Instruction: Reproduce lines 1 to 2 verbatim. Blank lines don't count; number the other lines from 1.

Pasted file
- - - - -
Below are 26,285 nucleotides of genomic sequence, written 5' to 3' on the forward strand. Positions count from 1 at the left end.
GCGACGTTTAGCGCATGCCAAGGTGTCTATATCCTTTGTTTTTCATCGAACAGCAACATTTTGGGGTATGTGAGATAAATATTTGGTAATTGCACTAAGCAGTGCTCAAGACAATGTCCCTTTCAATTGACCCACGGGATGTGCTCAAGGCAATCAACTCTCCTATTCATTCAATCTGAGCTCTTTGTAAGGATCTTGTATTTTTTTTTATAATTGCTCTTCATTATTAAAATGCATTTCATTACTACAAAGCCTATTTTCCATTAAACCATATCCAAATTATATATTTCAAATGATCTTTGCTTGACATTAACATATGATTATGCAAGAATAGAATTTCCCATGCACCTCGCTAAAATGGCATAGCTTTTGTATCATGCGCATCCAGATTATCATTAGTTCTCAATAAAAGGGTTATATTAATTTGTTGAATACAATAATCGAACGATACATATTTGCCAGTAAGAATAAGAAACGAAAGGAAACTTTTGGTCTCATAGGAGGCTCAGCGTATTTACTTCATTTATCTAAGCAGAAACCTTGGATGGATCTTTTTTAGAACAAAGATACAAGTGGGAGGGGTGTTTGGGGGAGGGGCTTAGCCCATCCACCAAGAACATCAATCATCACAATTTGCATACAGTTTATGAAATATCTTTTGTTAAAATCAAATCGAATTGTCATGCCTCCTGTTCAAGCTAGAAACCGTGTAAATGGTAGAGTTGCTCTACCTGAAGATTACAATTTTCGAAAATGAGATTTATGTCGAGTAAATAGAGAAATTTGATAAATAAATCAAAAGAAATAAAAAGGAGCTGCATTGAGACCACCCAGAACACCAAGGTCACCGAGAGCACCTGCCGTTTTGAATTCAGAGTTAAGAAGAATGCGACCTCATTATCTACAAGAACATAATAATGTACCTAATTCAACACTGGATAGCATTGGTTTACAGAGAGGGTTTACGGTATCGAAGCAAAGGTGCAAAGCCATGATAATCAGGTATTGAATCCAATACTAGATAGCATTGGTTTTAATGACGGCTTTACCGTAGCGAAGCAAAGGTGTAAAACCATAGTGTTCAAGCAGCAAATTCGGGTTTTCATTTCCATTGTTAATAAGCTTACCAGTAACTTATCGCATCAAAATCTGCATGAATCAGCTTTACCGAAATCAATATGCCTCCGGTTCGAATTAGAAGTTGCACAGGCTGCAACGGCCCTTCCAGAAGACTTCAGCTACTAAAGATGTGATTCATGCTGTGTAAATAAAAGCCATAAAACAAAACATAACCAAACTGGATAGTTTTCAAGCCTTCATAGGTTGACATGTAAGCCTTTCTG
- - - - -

Below are 26,285 nucleotides of genomic sequence, written 5' to 3' on the forward strand. Positions count from 1 at the left end.
GCGACGTTTAGCGCATGCCAAGGTGTCTATATCCTTTGTTTTTCATCGAACAGCAACATTTTGGGGTATGTGAGATAAATATTTGGTAATTGCACTAAGCAGTGCTCAAGACAATGTCCCTTTCAATTGACCCACGGGATGTGCTCAAGGCAATCAACTCTCCTATTCATTCAATCTGAGCTCTTTGTAAGGATCTTGTATTTTTTTTTATAATTGCTCTTCATTATTAAAATGCATTTCATTACTACAAAGCCTATTTTCCATTAAACCATATCCAAATTATATATTTCAAATGATCTTTGCTTGACATTAACATATGATTATGCAAGAATAGAATTTCCCATGCACCTCGCTAAAATGGCATAGCTTTTGTATCATGCGCATCCAGATTATCATTAGTTCTCAATAAAAGGGTTATATTAATTTGTTGAATACAATAATCGAACGATACATATTTGCCAGTAAGAATAAGAAACGAAAGGAAACTTTTGGTCTCATAGGAGGCTCAGCGTATTTACTTCATTTATCTAAGCAGAAACCTTGGATGGATCTTTTTTAGAACAAAGATACAAGTGGGAGGGGTGTTTGGGGGAGGGGCTTAGCCCATCCACCAAGAACATCAATCATCACAATTTGCATACAGTTTATGAAATATCTTTTGTTAAAATCAAATCGAATTGTCATGCCTCCTGTTCAAGCTAGAAACCGTGTAAATGGTAGAGTTGCTCTACCTGAAGATTACAATTTTCGAAAATGAGATTTATGTCGAGTAAATAGAGAAATTTGATAAATAAATCAAAAGAAATAAAAAGGAGCTGCATTGAGACCACCCAGAACACCAAGGTCACCGAGAGCACCTGCCGTTTTGAATTCAGAGTTAAGAAGAATGCGACCTCATTATCTACAAGAACATAATAATGTACCTAATTCAACACTGGATAGCATTGGTTTACAGAGAGGGTTTACGGTATCGAAGCAAAGGTGCAAAGCCATGATAATCAGGTATTGAATCCAATACTAGATAGCATTGGTTTTAATGACGGCTTTACCGTAGCGAAGCAAAGGTGTAAAACCATAGTGTTCAAGCAGCAAATTCGGGTTTTCATTTCCATTGTTAATAAGCTTACCAGTAACTTATCGCATCAAAATCTGCATGAATCAGCTTTACCGAAATCAATATGCCTCCGGTTCGAATTAGAAGTTGCACAGGCTGCAACGGCCCTTCCAGAAGACTTCAGCTACTAAAGATGTGATTCATGCTGTGTAAATAAAAGCCATAAAACAAAACATAACCAAACTGGATAGTTTTCAAGCCTTCATAGGTTGACATGTAAGCCTTTCTG